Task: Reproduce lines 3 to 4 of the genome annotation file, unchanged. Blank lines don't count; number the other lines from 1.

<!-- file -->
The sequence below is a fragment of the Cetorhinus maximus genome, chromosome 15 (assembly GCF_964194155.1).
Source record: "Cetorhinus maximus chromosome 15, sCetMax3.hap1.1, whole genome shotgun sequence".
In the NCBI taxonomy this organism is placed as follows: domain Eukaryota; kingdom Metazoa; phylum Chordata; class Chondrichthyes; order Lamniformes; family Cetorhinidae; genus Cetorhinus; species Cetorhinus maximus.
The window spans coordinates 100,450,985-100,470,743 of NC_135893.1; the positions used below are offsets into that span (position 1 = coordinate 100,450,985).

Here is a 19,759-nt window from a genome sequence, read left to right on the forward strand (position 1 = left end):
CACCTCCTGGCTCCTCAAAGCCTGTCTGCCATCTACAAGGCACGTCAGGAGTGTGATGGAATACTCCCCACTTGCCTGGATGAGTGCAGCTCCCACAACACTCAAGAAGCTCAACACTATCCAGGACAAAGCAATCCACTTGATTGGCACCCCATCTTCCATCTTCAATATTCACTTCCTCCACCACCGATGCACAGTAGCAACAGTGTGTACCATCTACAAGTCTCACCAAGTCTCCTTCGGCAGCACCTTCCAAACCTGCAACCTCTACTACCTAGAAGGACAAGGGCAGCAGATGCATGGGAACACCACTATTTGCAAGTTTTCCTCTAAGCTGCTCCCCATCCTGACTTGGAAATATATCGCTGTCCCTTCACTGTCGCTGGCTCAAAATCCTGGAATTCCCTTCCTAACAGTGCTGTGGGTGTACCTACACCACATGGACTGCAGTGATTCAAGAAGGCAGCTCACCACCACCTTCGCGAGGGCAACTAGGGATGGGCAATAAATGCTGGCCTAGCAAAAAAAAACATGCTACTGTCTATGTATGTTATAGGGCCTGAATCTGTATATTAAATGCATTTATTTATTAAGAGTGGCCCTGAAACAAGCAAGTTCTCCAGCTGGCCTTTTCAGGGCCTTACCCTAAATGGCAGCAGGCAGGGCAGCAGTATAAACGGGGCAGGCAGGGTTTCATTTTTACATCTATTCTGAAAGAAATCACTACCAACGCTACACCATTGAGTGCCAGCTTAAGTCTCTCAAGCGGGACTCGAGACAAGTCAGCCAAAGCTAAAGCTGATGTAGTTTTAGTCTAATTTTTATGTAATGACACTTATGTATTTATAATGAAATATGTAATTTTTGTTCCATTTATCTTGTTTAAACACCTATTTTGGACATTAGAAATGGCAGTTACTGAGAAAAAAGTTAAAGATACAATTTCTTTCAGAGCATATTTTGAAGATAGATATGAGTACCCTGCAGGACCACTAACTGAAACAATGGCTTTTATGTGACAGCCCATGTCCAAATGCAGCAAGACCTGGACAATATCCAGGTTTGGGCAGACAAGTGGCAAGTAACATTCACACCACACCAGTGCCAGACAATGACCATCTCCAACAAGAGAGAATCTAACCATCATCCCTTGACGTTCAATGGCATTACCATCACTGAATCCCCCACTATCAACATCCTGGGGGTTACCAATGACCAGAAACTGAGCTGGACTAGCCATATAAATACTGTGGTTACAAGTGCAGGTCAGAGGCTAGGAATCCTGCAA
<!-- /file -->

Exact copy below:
In the NCBI taxonomy this organism is placed as follows: domain Eukaryota; kingdom Metazoa; phylum Chordata; class Chondrichthyes; order Lamniformes; family Cetorhinidae; genus Cetorhinus; species Cetorhinus maximus.
The window spans coordinates 100,450,985-100,470,743 of NC_135893.1; the positions used below are offsets into that span (position 1 = coordinate 100,450,985).